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  • versluis 4:07 pm on August 28, 2015 Permalink | Reply
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    How to tint the sections in your UITableVIew 

    TableSectionsTo make those sections in a UITableView stand out a bit, you can give them a different colour tint.

    Add a new method in your table view delegate and paint with numbers:

    - (void)tableView:(UITableView *)tableView willDisplayHeaderView:(UIView *)view forSection:(NSInteger)section {
        
        UIColor *pinkTint = [UIColor colorWithRed:0.7 green:0.5 blue:0.8 alpha:0.7];
        view.tintColor = pinkTint;
    }
    

    The above will create colours in RGB, and values between 0.0 and 1.0 are allowed.

    Or, if you’d rather show a picture instead (as a pattern or because you have a nice colour swatch), grab it from your project and turn it into a colour like so:

    - (void)tableView:(UITableView *)tableView willDisplayHeaderView:(UIView *)view forSection:(NSInteger)section {
        
        UIColor *pinkTint = [UIColor colorWithRed:0.7 green:0.5 blue:0.8 alpha:0.7];
        view.tintColor = pinkTint;
    }
    

    – (void)tableView:(UITableView *)tableView willDisplayHeaderView:(UIView *)view forSection:(NSInteger)section {

    UIColor *niceColour = [UIColor colorWithPatternImage:[UIImage imageNamed:@”NiceColour”]];
    view.tintColor = niceColour;
    }





     
  • versluis 3:50 pm on August 28, 2015 Permalink | Reply
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    How to implement Table Headers with NSFetchedResultsController in Core Data 

    iOS Simulator Screen Shot 28 Aug 2015 15.48.03To use sections in a table view that’s powered by Core Data and a fetched results controller, we need to specify a property called sectionNameKeyPath. It’s the key to making those header titles show up. Reading Apple’s ever so colourful documentation however doesn’t give us a clue what this means in human terms.

    Here’s how to implement those with a simple example.

    Starting out from the Master/Detail template in Xcode, create a new project and choose Core Data. This will setup the fetched results controller along with the rest of the Core Data stack. We’ll also get one handy Event entity with a single attribute: an NSDate called timeStamp. Run the app, click the plus button at the top and we’ll see a new date is inserted into the table.

    But the table has no sections. Let’s assume we’d like to create a new section for every minute that has been logged in the database. So 18:07 would have a section, 18:08, and whatever else is available.

     

    Creating Managed Object Subclasses

    First we’ll create a managed object subclass from our model so that we can write some code for this. Choose the .xcdatamodeld file in Xcode and select Editor – Create NSManagedObject Subclass. Stash the two resulting files in your project folder.

    In Even.h, add another property. It won’t be saved, it’ll be calculated on the fly. We already have the timeStamp property for the date object, so let’s call the new property minuteSection. Here’s the Even.h file:

    #import <Foundation/Foundation.h>
    #import <CoreData/CoreData.h>
    
    
    @interface Event : NSManagedObject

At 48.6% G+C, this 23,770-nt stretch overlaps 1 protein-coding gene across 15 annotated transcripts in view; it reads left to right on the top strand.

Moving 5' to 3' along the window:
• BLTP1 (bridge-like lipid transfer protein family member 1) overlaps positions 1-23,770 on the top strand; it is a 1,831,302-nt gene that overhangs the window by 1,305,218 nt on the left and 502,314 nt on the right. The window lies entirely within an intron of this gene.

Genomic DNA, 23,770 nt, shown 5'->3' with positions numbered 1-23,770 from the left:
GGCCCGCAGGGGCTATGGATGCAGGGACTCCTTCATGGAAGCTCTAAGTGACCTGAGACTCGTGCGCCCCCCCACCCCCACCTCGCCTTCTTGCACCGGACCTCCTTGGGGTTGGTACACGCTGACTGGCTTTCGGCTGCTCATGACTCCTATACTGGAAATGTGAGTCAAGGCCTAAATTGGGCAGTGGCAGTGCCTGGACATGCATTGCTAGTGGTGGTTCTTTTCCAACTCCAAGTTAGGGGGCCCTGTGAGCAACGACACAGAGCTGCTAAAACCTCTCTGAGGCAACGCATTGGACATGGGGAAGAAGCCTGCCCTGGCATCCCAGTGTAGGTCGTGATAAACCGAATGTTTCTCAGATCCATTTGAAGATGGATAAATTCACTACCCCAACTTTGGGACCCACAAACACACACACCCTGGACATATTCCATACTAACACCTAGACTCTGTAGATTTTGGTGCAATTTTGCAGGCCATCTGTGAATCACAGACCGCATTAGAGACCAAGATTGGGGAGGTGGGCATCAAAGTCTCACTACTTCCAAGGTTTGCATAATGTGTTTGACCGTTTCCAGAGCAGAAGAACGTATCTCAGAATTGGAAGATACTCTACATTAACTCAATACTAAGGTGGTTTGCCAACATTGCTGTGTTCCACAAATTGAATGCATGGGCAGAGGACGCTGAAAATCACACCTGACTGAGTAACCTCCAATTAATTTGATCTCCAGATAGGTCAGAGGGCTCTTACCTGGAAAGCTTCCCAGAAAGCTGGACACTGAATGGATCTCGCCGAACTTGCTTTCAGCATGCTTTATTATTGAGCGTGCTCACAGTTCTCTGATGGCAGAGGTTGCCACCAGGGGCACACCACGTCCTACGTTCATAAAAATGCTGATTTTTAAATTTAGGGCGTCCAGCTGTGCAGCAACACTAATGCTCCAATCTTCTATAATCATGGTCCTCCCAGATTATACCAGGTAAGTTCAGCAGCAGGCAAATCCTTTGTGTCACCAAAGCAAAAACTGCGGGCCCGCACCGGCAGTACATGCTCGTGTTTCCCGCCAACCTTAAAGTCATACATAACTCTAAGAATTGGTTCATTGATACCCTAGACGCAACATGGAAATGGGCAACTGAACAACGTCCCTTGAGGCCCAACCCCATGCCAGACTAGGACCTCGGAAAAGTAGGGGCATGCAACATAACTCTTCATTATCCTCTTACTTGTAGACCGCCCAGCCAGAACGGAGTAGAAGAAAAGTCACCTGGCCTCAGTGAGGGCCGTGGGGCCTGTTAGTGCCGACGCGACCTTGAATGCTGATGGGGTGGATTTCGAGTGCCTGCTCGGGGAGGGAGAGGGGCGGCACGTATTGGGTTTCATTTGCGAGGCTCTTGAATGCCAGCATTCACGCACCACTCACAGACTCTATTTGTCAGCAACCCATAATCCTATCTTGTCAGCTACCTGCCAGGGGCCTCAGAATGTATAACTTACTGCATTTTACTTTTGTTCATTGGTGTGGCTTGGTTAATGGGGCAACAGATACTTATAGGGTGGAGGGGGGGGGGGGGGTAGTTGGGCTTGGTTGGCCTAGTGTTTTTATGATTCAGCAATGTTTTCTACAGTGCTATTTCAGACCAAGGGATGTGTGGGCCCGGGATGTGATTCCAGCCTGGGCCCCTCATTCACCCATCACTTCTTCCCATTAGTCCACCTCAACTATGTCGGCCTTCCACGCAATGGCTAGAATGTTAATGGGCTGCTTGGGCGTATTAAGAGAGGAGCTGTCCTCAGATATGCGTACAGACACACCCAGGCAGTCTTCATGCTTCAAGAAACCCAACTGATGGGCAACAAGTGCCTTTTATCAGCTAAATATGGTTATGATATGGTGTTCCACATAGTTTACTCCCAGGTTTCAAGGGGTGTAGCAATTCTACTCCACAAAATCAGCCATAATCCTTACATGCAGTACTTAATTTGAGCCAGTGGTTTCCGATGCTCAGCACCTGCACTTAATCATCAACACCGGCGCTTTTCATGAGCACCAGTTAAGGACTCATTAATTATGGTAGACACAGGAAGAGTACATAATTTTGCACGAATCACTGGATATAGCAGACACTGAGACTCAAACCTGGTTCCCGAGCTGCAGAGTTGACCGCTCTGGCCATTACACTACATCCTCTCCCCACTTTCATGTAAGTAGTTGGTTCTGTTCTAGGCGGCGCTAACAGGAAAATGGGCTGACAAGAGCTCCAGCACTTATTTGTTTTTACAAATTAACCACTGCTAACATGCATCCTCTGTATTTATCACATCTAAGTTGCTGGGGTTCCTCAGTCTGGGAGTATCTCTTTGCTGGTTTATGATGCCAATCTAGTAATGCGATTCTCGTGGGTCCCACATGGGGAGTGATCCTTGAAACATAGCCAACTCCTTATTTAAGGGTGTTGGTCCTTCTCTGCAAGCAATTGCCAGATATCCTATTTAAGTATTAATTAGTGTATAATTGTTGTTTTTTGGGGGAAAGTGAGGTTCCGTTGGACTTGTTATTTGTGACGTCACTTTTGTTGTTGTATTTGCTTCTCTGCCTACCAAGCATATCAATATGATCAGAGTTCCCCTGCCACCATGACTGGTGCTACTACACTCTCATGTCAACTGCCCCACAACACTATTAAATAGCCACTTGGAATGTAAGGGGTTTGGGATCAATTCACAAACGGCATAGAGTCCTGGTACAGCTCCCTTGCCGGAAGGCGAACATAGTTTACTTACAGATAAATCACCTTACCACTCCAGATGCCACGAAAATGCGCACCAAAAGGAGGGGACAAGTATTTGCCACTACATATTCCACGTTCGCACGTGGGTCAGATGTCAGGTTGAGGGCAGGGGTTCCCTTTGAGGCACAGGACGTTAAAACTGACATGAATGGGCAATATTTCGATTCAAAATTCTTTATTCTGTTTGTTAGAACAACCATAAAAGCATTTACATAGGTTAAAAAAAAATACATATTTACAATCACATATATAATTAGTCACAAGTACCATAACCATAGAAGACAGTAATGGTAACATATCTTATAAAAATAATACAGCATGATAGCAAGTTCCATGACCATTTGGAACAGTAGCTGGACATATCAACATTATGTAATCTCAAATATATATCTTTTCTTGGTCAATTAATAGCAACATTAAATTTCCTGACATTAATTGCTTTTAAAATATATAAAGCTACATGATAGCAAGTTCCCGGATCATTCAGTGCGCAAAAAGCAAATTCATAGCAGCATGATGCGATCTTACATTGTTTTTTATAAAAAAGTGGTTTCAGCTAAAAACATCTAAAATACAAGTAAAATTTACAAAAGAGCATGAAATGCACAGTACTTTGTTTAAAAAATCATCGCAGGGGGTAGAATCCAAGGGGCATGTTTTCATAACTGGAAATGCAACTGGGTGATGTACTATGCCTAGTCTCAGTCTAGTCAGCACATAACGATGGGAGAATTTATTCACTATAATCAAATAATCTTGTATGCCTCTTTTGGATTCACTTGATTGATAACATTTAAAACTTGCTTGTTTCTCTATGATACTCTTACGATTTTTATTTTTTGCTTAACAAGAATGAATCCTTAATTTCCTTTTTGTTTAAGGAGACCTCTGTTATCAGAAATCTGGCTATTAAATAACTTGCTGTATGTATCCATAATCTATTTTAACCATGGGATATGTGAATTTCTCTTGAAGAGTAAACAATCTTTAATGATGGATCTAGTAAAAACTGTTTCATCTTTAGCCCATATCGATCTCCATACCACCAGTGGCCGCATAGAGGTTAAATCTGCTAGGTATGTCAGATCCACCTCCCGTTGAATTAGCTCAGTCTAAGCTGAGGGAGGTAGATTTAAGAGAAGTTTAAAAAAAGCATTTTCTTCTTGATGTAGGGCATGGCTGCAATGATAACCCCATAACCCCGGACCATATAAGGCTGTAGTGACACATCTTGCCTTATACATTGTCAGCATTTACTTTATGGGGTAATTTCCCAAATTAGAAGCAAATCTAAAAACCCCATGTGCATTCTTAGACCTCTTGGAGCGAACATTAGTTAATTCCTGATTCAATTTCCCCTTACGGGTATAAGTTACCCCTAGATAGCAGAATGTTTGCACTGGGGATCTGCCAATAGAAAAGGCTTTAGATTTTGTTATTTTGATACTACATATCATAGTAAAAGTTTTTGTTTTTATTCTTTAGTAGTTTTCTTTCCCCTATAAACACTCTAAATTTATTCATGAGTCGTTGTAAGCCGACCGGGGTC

@property (nonatomic, retain) NSDate * timeStamp;
    @property (nonatomic, retain) NSString *minuteSection;
    
    @end
    

    In the Event.m file we’ll create a custom initialiser, which will turn our timeStamp into time string. Since this is a Core Data property we’ll have to mark it as dynamic, much like all the other Core Data properties in managed object subclasses:

    #import "Event.h"
    
    
    @implementation Event
    
    @dynamic timeStamp;
    @dynamic minuteSection;
    
    - (NSString *)minuteSection {
        
        NSDateFormatter *formatter = [[NSDateFormatter alloc]init];
        formatter.timeStyle = NSDateFormatterShortStyle;
        NSString *sectionTitle = [formatter stringFromDate:self.timeStamp];
        
        return sectionTitle;
    }
    
    @end
    

    Here we use an NSDateFormatter that turns the long date object into something like 18:07. Every event in our database logged at 18:07 for example will get its own section with that title.

     

    Tweaking the Fetched Results Controller

    Next, let’s turn our attention to the NSFetchedResultsController. In the Xcode template it’s in MasterViewController.m. There’s a custom initialiser with a method that by default looks like this:

    // Edit the section name key path and cache name if appropriate.
    // nil for section name key path means "no sections".
    NSFetchedResultsController *aFetchedResultsController = [[NSFetchedResultsController alloc]
                                                             initWithFetchRequest:fetchRequest
                                                             managedObjectContext:self.managedObjectContext
                                                             sectionNameKeyPath:nil
                                                             cacheName:@"Master"];
    

    Take a look at the sectionNameKeyPath property here: it’s set to nil, meaning we’re not displaying any sections. To tell the controller which property we want to use as section criteria, all we have to do is provide the string of the property we’d like to use. In our case, that’s minuteSection. Quick modification:

    NSFetchedResultsController *aFetchedResultsController = [[NSFetchedResultsController alloc]
                                                             initWithFetchRequest:fetchRequest
                                                             managedObjectContext:self.managedObjectContext
                                                             sectionNameKeyPath:@"minuteSection"
                                                             cacheName:nil];
    

    I’ve also taken the liberty to remove the cache and set it to nil, we don’t really need it here.

     

    Showing the Section Titles

    Right now the app will run as usual, but we still won’t see any new sections. Even though they are displayed, we don’t see them separated from the cells. What we need to do is add a method to our table view delegate and make those sections show up with the right titles.